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March 14, 2012

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"New units in NYC have really expensive “finishes,” whereas that cheap house in the Midwest probably has wall-to-wall carpeting and GE appliances."

Among Manhattan hi-rises, yes, but that's certainly not the case with the cheaply built condominiums popping up in the outer boroughs. They are so cheaply built that most don't have central air (UNHEARD OF in almost all new construction) and instead have sleeves for room air conditions. They are known as "Fedders Specials" after the name of the air conditioner company prominently displayed on the sleeves. And it goes without saying that the cabinets and appliances are what are euphemistically marketed as "builder grade."

The biggest problem is that there are too many people in the USA and this is only exasperated by immigration. Immigration should end.

It is not too late to give douchbag Yglesias a 1-star review on amazon to join the 275+ that are already there.

"(5) In many cases, condo developers are required to build 20% “affordable” units, which are money-losing units, so the developer needs to charge more for the market-rate units in order to break even. "

You really need to take an intro micro course.

[HS: You really need to explain why you think the statement is wrong instead of just throwing out insults.]

Who is this Matthew Yglesias and what did he say or do that got him that name negative reviews?

My short brush around online seems to be he wants to argue for density. Are people really hating that idea so much? Or is there something that Wikipedia didn't about him? Or something in the book?

Yglesias thinks NAMs will flock to density and salve gentrifiers' guilt, but compare San Antonio and Austin.

San Antonio's MSA has a population of 2.2M compared to Austin's 1.8M, yet Austin has far more high-rise condos.

NAMs (San Antonio) want to form families and put them in single-family houses. They don't care about taking the Hipster Trainnotabus to Techjob, just a Shortwalk from Wificoffeebar.

"HS: You really need to explain why you think the statement is wrong instead of just throwing out insults."

Sunk costs don't effect pricing decisions.

If you've got a unit to sell in a building you simply sell it for the most you can get for it. You don't raise the price of a unit because you were forced to give a different unit away to someone with political pull.

[HALF SIGMA RESPONDS: Well first of all, sunk costs DO affect prices. Because not everyone thinks in a manner that economics professors consider to be "rational." The bias of aversion to losses is well documented. The observed behavior is that developers in NYC have chosen to rent out their condos rather than sell them at below break-even. Some of this behavior even makes sense, because once you sell one unit at a loss, that ruins your bargaining power with respect to all of the other units you're trying to sell.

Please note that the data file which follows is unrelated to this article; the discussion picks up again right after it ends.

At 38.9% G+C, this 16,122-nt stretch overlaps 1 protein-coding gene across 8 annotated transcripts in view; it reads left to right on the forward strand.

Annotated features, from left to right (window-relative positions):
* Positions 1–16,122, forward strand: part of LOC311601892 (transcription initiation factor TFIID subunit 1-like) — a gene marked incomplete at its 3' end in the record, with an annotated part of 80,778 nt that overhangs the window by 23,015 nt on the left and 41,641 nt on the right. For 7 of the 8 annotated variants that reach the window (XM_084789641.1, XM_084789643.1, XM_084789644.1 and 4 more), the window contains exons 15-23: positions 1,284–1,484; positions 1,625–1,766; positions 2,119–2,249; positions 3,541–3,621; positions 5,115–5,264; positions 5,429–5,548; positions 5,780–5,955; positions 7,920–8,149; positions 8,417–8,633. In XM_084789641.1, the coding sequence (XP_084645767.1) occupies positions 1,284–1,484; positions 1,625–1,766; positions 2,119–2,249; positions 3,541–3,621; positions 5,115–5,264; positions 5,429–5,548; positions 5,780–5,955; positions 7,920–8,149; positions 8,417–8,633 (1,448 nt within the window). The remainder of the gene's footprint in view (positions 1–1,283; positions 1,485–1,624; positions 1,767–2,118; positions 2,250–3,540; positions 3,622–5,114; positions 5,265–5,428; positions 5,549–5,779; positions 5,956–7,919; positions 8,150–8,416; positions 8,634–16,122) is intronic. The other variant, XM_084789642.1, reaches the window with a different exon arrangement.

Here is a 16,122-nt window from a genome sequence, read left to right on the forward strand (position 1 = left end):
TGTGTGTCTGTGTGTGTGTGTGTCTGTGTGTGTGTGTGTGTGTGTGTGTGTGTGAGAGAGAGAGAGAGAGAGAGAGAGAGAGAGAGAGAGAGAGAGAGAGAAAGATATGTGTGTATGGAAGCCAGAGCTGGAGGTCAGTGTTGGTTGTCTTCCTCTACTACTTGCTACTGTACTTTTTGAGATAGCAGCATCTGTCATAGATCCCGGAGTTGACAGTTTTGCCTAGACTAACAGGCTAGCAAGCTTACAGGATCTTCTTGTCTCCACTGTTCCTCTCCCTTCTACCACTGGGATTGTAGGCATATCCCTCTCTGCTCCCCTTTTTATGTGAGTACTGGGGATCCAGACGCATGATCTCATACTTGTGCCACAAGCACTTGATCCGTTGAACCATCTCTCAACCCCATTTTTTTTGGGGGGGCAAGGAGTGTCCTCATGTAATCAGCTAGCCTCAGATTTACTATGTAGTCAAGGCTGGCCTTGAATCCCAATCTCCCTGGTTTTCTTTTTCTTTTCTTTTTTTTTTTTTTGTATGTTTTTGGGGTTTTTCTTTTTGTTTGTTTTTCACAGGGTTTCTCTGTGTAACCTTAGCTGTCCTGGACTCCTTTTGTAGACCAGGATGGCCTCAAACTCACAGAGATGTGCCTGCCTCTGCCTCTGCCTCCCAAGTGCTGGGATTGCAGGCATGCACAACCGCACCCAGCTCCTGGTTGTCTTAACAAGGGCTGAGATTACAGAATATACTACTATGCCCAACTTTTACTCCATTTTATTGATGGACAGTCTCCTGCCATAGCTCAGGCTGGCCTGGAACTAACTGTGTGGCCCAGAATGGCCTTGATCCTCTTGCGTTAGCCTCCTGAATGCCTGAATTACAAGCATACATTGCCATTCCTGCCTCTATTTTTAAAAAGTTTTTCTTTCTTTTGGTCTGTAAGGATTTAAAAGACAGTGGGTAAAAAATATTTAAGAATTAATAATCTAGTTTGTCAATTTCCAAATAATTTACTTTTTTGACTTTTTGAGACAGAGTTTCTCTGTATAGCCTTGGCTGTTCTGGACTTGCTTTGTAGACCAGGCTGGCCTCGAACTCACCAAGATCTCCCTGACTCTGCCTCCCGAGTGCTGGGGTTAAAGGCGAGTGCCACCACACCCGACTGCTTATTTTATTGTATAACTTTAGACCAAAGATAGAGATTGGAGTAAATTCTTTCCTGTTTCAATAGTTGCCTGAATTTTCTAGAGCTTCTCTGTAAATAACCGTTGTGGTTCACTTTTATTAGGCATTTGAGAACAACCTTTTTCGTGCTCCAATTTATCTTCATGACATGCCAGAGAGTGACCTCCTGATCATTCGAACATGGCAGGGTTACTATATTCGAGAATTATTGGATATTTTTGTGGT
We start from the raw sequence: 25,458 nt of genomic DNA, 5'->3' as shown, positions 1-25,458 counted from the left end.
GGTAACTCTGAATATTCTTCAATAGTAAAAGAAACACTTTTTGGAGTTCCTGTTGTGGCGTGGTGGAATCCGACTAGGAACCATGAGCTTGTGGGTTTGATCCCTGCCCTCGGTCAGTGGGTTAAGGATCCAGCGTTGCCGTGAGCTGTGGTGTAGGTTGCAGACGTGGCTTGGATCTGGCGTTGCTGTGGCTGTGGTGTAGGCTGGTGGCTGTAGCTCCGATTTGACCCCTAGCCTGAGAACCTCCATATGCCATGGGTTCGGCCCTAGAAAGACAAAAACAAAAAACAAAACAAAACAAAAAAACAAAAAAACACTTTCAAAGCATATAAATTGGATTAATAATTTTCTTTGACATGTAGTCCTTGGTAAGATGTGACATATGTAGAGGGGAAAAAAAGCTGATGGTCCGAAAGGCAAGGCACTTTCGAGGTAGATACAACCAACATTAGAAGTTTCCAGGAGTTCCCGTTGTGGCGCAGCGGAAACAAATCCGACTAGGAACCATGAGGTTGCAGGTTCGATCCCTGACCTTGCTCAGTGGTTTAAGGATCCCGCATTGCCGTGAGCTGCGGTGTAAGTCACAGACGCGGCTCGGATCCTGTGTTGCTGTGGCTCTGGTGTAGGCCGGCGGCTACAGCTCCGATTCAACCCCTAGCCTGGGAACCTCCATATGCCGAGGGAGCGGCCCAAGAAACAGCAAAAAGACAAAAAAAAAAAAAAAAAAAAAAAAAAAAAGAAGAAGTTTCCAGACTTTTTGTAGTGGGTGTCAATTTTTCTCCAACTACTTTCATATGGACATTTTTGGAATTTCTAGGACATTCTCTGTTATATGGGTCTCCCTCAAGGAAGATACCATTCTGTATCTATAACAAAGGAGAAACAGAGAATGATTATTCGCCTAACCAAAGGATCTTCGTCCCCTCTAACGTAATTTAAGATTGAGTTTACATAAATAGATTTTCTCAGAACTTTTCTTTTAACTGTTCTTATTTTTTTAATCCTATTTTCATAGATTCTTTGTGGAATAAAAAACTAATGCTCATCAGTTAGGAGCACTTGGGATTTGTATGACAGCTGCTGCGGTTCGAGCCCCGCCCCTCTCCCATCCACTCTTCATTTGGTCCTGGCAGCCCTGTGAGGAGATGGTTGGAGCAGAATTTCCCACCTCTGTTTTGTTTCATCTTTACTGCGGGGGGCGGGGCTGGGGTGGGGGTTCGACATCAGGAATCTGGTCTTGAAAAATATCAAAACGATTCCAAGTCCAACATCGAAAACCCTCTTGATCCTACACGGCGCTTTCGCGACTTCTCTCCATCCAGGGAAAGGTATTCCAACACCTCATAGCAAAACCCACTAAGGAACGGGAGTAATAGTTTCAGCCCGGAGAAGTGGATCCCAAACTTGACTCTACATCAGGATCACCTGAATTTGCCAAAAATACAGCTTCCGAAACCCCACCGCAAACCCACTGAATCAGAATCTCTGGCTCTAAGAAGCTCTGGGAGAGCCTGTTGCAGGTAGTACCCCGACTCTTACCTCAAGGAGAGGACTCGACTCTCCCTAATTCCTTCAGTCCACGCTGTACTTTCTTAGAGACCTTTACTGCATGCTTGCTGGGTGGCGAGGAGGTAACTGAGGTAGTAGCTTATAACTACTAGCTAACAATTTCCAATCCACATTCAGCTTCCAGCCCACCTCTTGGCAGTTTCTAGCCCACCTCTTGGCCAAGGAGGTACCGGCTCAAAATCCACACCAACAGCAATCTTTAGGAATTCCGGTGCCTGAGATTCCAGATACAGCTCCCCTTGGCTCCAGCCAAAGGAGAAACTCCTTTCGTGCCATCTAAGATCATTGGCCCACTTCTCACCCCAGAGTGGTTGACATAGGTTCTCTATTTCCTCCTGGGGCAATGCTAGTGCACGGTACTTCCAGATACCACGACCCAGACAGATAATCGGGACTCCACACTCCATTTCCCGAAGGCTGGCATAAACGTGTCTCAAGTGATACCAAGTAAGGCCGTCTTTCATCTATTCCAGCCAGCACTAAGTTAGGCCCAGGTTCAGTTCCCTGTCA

However, if you were actually reading the post, you'd see I was answering the question of "What causes condos in New York City to be so expensive to build?" And it's certainly a factual statement that a regulation that requires you to build one unit you have to sell at a big loss for every four other units is going to increase the break-even price of the other four units.

The true economics of building condos is more like the oil market than the traditional model they teach you in Econ 101 of a factory manufacturing widgets. If people are only willing to pay $1000/square foot, and the cost of a project would be $1100/square foot, then no rational profit-seeking developer is going to build it. If the price people are willing to pay increases to $1500/square foot, then two things happen: (1) developers who started a project assuming $1000/square foot make a windfall profit; (2) a lot of new projects get started because projects that were not profitable at $1000/square foot becomes profitable at $1500/square foot.

It's the same way with oil. Oil that was not profitable to extract at $30/barrel becomes profitable at $90/barrel. The shale oil in North Dakota is this type of high-cost oil that is now being produced because of the higher oil prices.]

Lol! I am one of your regular readers, living in Maricopa, AZ. My reason for being here? 360 days of sunshine, and 70 degrees clear skies on New Years Day.